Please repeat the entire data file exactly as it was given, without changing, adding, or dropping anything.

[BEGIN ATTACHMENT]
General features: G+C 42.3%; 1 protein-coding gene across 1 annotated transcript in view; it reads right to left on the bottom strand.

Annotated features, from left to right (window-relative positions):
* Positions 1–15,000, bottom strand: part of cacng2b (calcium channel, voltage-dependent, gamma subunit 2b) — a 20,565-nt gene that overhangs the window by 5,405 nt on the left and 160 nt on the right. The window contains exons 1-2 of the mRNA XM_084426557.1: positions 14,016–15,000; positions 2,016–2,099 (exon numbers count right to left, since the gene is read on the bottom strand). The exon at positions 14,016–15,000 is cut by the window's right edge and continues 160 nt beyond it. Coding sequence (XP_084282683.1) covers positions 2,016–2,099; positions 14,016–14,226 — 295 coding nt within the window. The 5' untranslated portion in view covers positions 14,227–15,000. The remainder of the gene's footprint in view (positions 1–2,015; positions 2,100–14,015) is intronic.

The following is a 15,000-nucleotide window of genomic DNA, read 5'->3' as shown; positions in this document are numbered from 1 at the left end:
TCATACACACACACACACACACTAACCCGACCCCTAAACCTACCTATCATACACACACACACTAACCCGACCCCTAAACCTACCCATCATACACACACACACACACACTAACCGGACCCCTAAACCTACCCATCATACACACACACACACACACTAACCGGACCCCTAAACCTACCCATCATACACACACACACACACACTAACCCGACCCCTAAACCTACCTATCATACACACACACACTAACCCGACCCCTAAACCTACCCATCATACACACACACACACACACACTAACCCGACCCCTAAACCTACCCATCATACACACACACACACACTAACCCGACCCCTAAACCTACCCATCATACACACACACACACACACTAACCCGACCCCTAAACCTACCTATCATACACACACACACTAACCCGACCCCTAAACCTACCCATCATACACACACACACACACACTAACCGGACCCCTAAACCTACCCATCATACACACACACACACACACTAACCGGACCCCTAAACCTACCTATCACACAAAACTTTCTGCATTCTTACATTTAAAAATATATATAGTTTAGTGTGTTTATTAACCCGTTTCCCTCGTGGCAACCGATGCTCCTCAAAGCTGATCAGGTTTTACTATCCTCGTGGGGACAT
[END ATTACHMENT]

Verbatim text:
General features: G+C 42.3%; 1 protein-coding gene across 1 annotated transcript in view; it reads right to left on the bottom strand.

Annotated features, from left to right (window-relative positions):
* Positions 1–15,000, bottom strand: part of cacng2b (calcium channel, voltage-dependent, gamma subunit 2b) — a 20,565-nt gene that overhangs the window by 5,405 nt on the left and 160 nt on the right. The window contains exons 1-2 of the mRNA XM_084426557.1: positions 14,016–15,000; positions 2,016–2,099 (exon numbers count right to left, since the gene is read on the bottom strand). The exon at positions 14,016–15,000 is cut by the window's right edge and continues 160 nt beyond it. Coding sequence (XP_084282683.1) covers positions 2,016–2,099; positions 14,016–14,226 — 295 coding nt within the window. The 5' untranslated portion in view covers positions 14,227–15,000. The remainder of the gene's footprint in view (positions 1–2,015; positions 2,100–14,015) is intronic.

The following is a 15,000-nucleotide window of genomic DNA, read 5'->3' as shown; positions in this document are numbered from 1 at the left end:
TCATACACACACACACACACACTAACCCGACCCCTAAACCTACCTATCATACACACACACACTAACCCGACCCCTAAACCTACCCATCATACACACACACACACACACTAACCGGACCCCTAAACCTACCCATCATACACACACACACACACACTAACCGGACCCCTAAACCTACCCATCATACACACACACACACACACTAACCCGACCCCTAAACCTACCTATCATACACACACACACTAACCCGACCCCTAAACCTACCCATCATACACACACACACACACACACTAACCCGACCCCTAAACCTACCCATCATACACACACACACACACTAACCCGACCCCTAAACCTACCCATCATACACACACACACACACACTAACCCGACCCCTAAACCTACCTATCATACACACACACACTAACCCGACCCCTAAACCTACCCATCATACACACACACACACACACTAACCGGACCCCTAAACCTACCCATCATACACACACACACACACACTAACCGGACCCCTAAACCTACCTATCACACAAAACTTTCTGCATTCTTACATTTAAAAATATATATAGTTTAGTGTGTTTATTAACCCGTTTCCCTCGTGGCAACCGATGCTCCTCAAAGCTGATCAGGTTTTACTATCCTCGTGGGGACAT